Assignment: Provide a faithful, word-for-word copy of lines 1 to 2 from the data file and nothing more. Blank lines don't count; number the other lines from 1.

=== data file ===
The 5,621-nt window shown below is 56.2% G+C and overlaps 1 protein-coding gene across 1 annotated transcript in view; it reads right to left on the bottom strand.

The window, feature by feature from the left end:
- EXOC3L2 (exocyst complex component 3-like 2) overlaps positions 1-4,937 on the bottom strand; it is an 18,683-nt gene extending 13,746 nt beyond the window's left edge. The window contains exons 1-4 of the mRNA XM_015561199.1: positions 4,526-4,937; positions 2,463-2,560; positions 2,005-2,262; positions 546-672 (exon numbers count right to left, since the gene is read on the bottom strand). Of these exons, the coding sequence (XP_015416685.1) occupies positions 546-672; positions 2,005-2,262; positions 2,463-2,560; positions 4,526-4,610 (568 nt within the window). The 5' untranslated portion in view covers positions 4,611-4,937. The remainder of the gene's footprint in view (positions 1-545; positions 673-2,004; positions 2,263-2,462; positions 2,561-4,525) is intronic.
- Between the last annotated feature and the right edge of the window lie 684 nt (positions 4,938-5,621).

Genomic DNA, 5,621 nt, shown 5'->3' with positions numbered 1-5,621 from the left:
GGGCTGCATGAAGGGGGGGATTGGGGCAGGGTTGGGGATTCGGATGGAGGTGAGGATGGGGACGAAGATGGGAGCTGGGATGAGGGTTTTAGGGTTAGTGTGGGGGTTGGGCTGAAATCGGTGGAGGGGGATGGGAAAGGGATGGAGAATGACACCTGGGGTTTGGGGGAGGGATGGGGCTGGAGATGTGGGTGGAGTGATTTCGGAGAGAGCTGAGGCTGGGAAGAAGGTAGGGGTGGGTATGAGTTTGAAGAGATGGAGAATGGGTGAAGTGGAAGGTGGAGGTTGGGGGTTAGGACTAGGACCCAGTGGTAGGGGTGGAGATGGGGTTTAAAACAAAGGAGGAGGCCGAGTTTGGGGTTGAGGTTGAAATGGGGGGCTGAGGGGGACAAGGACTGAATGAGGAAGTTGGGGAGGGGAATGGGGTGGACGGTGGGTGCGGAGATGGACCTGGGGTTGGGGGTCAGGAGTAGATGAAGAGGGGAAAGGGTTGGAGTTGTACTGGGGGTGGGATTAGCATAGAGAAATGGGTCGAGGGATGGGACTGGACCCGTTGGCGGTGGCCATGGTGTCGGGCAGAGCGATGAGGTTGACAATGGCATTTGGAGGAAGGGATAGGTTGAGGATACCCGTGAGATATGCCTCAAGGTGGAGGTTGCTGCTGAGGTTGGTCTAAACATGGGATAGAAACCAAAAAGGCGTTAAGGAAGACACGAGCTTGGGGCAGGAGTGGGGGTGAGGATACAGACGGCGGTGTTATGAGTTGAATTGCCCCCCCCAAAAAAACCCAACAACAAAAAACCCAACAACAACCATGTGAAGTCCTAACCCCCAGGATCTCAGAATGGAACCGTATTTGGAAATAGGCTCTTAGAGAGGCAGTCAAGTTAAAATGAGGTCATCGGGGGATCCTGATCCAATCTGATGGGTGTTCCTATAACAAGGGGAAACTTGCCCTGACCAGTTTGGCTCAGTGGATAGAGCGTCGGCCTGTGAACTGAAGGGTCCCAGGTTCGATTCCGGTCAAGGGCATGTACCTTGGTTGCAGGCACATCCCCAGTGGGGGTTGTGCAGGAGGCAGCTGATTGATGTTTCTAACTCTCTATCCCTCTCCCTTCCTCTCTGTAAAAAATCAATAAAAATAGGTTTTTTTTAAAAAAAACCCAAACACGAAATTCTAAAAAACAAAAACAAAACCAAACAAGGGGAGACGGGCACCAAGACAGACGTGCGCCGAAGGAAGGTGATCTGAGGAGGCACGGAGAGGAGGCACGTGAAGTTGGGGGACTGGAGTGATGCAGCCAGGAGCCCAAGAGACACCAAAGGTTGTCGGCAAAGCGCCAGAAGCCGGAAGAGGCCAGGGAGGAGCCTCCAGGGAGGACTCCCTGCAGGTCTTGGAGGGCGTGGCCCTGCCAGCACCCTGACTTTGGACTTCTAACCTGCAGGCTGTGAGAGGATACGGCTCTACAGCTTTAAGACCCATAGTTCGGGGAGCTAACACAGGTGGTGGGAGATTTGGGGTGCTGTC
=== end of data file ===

The 5,621-nt window shown below is 56.2% G+C and overlaps 1 protein-coding gene across 1 annotated transcript in view; it reads right to left on the bottom strand.

The window, feature by feature from the left end: